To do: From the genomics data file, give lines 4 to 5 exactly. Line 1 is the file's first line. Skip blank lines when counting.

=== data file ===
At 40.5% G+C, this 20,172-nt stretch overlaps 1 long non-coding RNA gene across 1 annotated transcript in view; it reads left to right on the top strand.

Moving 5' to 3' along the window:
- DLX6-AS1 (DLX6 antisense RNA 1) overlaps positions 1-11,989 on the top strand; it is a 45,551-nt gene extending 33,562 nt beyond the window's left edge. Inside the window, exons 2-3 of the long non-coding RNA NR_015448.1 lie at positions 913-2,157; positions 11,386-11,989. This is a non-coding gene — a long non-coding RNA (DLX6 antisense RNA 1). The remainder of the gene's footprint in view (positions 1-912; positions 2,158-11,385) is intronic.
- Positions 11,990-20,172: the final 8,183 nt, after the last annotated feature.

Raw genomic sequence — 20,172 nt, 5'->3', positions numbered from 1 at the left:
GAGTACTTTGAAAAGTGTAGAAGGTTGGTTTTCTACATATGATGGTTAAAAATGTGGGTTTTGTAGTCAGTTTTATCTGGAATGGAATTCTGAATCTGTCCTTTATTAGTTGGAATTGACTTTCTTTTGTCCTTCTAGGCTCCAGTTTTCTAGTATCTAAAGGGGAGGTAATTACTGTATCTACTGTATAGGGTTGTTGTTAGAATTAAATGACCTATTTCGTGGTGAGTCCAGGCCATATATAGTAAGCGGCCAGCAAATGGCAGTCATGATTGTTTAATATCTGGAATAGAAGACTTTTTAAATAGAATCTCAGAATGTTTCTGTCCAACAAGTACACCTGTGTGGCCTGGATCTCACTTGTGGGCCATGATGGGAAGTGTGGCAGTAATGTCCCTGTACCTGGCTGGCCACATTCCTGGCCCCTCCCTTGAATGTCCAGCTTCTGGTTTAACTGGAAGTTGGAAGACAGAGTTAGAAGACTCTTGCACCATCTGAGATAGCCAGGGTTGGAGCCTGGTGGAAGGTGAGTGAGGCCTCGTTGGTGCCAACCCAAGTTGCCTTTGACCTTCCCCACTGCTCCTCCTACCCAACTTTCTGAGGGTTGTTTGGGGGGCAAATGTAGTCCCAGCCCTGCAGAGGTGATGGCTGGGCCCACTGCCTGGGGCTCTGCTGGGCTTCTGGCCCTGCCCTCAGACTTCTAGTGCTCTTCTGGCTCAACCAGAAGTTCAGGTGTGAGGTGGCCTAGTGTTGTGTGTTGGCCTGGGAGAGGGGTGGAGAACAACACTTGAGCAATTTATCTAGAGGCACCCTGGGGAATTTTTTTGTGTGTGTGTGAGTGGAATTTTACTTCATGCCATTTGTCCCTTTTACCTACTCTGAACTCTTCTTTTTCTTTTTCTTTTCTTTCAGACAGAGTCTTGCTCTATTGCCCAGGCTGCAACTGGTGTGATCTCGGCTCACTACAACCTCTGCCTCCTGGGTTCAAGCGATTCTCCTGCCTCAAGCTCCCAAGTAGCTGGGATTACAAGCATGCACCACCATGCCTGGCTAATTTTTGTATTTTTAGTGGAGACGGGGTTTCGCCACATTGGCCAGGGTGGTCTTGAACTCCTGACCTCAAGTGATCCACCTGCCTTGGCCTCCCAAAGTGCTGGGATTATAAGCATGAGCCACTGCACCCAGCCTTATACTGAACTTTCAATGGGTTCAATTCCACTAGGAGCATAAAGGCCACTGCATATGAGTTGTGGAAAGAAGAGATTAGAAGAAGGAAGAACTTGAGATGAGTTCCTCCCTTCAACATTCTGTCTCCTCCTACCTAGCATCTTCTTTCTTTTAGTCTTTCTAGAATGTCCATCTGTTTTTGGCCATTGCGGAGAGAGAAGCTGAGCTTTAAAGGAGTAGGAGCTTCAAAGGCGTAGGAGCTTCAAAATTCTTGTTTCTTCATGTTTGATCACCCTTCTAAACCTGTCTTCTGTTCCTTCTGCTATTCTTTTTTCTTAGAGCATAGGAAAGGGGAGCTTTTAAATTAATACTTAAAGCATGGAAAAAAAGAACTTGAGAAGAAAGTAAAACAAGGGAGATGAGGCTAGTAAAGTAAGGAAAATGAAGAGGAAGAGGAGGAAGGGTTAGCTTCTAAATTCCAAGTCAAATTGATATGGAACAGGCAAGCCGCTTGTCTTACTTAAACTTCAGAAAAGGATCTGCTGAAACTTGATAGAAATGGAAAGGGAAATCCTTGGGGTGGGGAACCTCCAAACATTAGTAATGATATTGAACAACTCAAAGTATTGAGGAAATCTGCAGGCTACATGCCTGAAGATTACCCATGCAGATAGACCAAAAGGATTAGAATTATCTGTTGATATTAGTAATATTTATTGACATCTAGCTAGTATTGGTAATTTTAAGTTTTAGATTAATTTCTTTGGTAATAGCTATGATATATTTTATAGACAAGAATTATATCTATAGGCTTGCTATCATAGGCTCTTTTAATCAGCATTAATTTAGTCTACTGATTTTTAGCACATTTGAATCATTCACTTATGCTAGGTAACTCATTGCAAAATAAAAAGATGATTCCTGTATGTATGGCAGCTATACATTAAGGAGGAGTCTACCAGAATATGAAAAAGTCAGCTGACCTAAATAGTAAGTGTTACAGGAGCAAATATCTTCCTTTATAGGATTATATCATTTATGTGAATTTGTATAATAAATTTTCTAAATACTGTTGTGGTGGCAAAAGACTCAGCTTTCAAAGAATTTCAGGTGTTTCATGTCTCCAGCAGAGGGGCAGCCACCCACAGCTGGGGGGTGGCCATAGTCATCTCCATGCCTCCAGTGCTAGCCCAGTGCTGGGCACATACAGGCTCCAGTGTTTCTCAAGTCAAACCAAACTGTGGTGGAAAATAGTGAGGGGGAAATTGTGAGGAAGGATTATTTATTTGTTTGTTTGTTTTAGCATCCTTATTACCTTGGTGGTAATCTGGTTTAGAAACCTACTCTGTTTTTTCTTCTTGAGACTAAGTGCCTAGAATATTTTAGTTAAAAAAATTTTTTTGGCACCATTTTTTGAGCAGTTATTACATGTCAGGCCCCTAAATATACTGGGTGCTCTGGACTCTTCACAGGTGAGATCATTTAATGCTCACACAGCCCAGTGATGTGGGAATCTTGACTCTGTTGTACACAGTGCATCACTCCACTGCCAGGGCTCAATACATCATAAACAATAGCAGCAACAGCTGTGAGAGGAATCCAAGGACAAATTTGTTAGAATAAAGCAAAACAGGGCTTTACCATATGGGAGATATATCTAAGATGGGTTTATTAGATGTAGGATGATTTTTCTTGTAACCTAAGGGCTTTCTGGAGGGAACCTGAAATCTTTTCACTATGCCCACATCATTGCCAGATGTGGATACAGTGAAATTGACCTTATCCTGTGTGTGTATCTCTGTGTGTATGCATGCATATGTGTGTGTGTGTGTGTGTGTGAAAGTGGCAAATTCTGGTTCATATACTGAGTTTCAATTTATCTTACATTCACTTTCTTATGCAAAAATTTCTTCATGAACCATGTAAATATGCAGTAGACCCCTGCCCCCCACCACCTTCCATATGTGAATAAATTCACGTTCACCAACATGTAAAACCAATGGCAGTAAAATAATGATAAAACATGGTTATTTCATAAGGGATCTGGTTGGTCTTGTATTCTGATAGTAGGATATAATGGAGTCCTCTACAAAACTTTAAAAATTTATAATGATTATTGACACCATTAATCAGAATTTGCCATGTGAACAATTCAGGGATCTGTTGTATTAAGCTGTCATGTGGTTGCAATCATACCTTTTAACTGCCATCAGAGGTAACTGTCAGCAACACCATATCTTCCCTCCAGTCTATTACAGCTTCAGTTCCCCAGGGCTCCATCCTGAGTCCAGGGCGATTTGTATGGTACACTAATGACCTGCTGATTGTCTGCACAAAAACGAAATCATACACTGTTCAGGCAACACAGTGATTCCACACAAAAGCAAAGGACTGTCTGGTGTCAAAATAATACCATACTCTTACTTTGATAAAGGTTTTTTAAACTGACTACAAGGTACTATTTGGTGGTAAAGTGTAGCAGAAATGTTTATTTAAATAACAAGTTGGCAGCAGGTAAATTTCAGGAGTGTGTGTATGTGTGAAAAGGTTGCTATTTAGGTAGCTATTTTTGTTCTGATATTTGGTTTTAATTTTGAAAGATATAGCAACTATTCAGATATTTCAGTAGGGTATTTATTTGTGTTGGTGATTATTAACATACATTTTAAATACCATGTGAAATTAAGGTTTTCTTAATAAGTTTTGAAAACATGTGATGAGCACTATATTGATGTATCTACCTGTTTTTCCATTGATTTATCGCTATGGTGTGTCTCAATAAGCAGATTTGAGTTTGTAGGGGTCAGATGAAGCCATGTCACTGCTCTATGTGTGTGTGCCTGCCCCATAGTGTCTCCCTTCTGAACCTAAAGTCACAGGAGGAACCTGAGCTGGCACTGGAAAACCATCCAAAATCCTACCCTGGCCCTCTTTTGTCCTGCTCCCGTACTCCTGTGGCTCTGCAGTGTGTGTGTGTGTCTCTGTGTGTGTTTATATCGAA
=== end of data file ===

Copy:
- Positions 11,990-20,172: the final 8,183 nt, after the last annotated feature.

Raw genomic sequence — 20,172 nt, 5'->3', positions numbered from 1 at the left: